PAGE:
Notes from Windward: #71


Birth, Death, and One more
iteration of the great Cycle


     As the birthings are done, and the Kids have overcome the hurdle of their first month of life, I find myself documenting the last of the notable events in the herds health and event logs. Since I am only a novice Herdsman, every event accounts for a large percentage of my total knowledge and experience. So in every instance I have a lot of growth. So, I think it is important to make a more detailed narrative of these events so that others might learn more. Also, I see this as an exercise in recalling observations, symptoms and signs, and documenting which ones were of most consequence to a diagnoses.

     I recognize a gap between the data I have written down on the charts and the actual nature of the events that played out. If one were to look back on this chart, they would not know our thought processes, and the real-time decision making that went on. As it is difficult to quantify this kind of experiential learning I think its essential to express it in another form.

Alison in 2010
after her first brithing

     As was written in the notes earlier one of our senior milking does, Alison, died about two weeks after giving birth to three kids. Although a necropsy was performed, the cause(s) of her death are very much unknown. I cannot help but feel a deep sense of regret for having let her down in my duties as her primary caretaker. At this point the best things that I can do is to make her death a learning opportunity, so that she did not die in vain.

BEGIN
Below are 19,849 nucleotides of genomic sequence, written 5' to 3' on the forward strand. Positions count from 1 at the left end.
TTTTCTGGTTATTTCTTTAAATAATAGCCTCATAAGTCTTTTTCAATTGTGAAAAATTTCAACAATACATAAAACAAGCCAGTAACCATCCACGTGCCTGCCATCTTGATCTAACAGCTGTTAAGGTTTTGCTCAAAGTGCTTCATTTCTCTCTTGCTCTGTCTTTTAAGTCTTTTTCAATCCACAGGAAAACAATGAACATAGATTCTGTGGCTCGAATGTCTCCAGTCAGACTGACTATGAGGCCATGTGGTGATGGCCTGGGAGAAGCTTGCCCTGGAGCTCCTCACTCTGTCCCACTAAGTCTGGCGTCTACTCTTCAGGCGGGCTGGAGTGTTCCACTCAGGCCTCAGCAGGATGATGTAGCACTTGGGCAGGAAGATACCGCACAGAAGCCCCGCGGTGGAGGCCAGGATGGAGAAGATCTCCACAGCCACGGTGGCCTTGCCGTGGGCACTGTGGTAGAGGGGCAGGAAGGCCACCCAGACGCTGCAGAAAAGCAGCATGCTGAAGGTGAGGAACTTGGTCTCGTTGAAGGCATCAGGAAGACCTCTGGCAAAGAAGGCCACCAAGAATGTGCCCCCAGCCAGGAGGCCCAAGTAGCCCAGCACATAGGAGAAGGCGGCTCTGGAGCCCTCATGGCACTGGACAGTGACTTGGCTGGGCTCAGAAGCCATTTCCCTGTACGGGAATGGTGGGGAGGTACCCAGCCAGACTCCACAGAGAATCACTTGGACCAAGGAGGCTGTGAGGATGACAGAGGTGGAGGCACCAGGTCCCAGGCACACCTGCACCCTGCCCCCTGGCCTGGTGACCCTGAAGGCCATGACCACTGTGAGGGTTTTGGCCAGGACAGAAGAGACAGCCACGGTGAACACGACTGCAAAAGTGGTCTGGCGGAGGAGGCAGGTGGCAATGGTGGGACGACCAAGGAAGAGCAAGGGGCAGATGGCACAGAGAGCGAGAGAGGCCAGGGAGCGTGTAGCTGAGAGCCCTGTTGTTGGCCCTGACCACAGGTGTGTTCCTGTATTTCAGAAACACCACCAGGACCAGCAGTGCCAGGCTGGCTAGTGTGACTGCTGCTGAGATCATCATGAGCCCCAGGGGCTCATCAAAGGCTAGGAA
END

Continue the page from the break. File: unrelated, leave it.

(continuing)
About a 10 days prior to death, Alison began to show signs of a general illness. Diarrhea, huddled posture, lethargy, and a general frumpiness of her hair. The previous day, when I was letting Becca and babies out of the jug, Alison got access to about a quart of oats (roughly half of her half of her daily ration at this time). When I saw her the next day, my immediate interpretation of her condition was that her rumen biology was thrown off by the additional grain (any abrupt change in feed can wreak havoc on the ecosystem of micro organisms that occupy the rumen. Alison's eating excess concentrated carbohydrates could have resulted in an increase of certain volatile fatty acids in the rumen, lowering the PH and initiating a chain of micro-biotic activity.

     This could reasonably resulted in the symptoms listed above. Basically its like having a really upset stomach: you get the runs, you feel bad, and it generally sucks.

     Over the next few days, Alison's condition worsened. I continued offering her free access to alfalfa, and began slowly backing down the amount of grain. After the second day, Alison was not interested in the roughage but was veraciously eating the grain. This also lead me to believe that it was acidosis she was suffering from. Alison was craving more grain, not eating alfalfa at all for several days. I concluded that Alison was suffering some degree of acidosis because her body was desiring what was easiest to digest.

     After the second day of her looking frumpy, her temperature was at 104, slightly higher than normal. and stayed about that temperature for several days. As the fever set in, Her milk production also dropped off. I checked it regularly and could never get more than one squeeze out of either side.

     After the second day of fever she was started on 3ml of oxytetracycline daily, a broad spectrum antibiotic administered inter muscularly. She died the night of the fifth day of treatment.

     During the first several days of all of this, the weather was particularly wet and rainy. She had access to only half the barns covered area because Becca and her kids where being kept separate but still needed cover. This means that Allison was generally more exposed to the elements. This could have played into her running a fever.